Nigeria: mass lead poisoning from mining activities, Zamfara State
7 July 2010 - A major outbreak of lead poisoning in children has been occurring in Zamfara State, Nigeria since at least March 2010, related to the processing of lead-rich ore for the extraction of gold.
During March-April the Zamfara State Ministry of Health was informed by Médecins Sans Frontières (MSF) of an increasing number of childhood deaths and illness in villages in the two Local Government Areas (LGAs) of Bukkuyum and Anka. At the request of the Nigerian Federal Ministry of Health, the United States Centers for Disease Control (US CDC) deployed a response team to assist in investigating this outbreak. At the same time, the Blacksmith Institute sent a team from TerraGraphics Environmental Engineering Inc to conduct an environmental assessment. These teams worked with the national and state authorities, MSF, and the country office of the World Health Organization (WHO). The investigations confirmed severe lead poisoning in more than 100 children in the villages of Dareta and Yargalma, with a mean blood lead concentration of 119 μg/dL (levels as low as 10 μg/dL are associated with impaired neurological development in young children). Moreover, lead concentrations in soil of >100,000 ppm were found in and around habitations in the villages (the limit for residential areas applied in the USA and France is 400 ppm).
The Nigerian authorities requested WHO to provide further technical and financial assistance to contain the current outbreak and prevent similar outbreaks in the future. WHO deployed a team comprising three epidemiologists, a clinical toxicologist, a paediatrician, an environmental health expert and a laboratory specialist. This team, working with staff from the State Ministry of Health, confirmed a high degree of environmental lead contamination from the same cause in 5 additional villages (Tungar-dadj, Abare, Duza and Sunke (Anka LGA), and Tungar-guru (Bukuyum LGA)). A random sample of 56 children under 5 years from the villages of Abare and Tungar-guru revealed that >90% had blood lead concentrations above 45 μg/dL (for which chelation therapy is recommended) and >70% had concentrations above 70 μg/dL (for which urgent treatment is needed). A high incidence of convulsions and death in young children has been noted in these villages, and there is a strong likelihood that this is due to lead poisoning. An extrapolation from the above figures suggests that >2000 individuals are in need of chelation therapy in the 5 villages. Data from the State Ministry of Health hospital registry suggest there are still more villages where lead poisoning may be a problem.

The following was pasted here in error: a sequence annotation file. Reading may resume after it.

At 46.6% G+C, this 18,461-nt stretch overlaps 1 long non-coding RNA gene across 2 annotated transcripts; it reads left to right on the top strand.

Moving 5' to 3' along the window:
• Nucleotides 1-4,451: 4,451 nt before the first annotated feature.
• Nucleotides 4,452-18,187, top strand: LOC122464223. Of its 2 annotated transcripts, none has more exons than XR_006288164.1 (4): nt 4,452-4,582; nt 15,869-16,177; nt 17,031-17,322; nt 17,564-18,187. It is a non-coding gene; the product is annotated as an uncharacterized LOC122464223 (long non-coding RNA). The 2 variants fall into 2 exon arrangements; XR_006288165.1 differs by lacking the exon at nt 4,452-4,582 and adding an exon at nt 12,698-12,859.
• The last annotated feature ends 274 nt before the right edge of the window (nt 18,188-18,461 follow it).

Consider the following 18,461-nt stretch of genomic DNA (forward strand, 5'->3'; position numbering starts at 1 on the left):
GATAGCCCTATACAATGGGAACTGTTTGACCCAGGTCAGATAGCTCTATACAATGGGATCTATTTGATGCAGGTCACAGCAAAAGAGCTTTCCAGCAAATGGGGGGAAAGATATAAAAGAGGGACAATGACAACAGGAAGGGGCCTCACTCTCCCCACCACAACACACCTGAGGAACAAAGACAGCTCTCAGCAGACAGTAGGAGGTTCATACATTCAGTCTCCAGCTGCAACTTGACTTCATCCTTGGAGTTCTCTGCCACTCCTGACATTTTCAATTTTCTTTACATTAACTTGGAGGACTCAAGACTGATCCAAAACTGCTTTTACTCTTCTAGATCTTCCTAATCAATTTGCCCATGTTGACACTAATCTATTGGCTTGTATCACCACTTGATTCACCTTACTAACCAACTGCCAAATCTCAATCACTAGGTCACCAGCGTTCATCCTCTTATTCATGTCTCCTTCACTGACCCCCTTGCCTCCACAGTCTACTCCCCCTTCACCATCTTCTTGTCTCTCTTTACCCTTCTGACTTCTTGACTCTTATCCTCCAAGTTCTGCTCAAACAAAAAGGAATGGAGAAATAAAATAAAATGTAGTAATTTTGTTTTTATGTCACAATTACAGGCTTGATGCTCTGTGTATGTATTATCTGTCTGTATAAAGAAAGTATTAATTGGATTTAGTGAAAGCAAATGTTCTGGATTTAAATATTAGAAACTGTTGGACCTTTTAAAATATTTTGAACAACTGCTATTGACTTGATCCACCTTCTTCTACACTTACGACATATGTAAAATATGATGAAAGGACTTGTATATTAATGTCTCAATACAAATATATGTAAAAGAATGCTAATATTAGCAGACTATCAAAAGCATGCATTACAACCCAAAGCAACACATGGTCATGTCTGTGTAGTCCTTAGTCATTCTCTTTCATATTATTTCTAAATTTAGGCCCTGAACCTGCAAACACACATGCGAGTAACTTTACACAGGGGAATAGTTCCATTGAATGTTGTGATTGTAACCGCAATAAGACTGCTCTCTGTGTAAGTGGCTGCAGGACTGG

MSF is currently providing chelation therapy for around 100 children in two specially established units within the general hospitals of Bukkuyum and Anka. WHO has been collaborating with MSF and a number of international clinical toxicologists on the development of treatment protocols. The WHO team has also helped to set up a laboratory service for measuring blood lead concentrations in Gusau, and has provided training in surveillance and the management of lead poisoning.
In order to prevent further deaths and long-term neurological impairment in affected children it is essential that the lead contamination is removed from villages and particularly the domestic compounds. In addition, it is essential that poisoned children are identified and given appropriate chelation therapy. For chelation therapy to be effective, however, children must be removed from exposure to lead, which means that they cannot return to their homes after treatment until their environment has been cleaned. The Blacksmith Institute and TerraGraphics are working with the Zamfara State authorities to decontaminate the villages of Dareta and Yargalma. Considerably more resources are needed to decontaminate the other 5 villages and to identify and treat all of the children, as well as affected adults (in particular pregnant women) in these villages.
WHO is working with its UN partners to mobilize funds to deal with this unprecedented environmental emergency.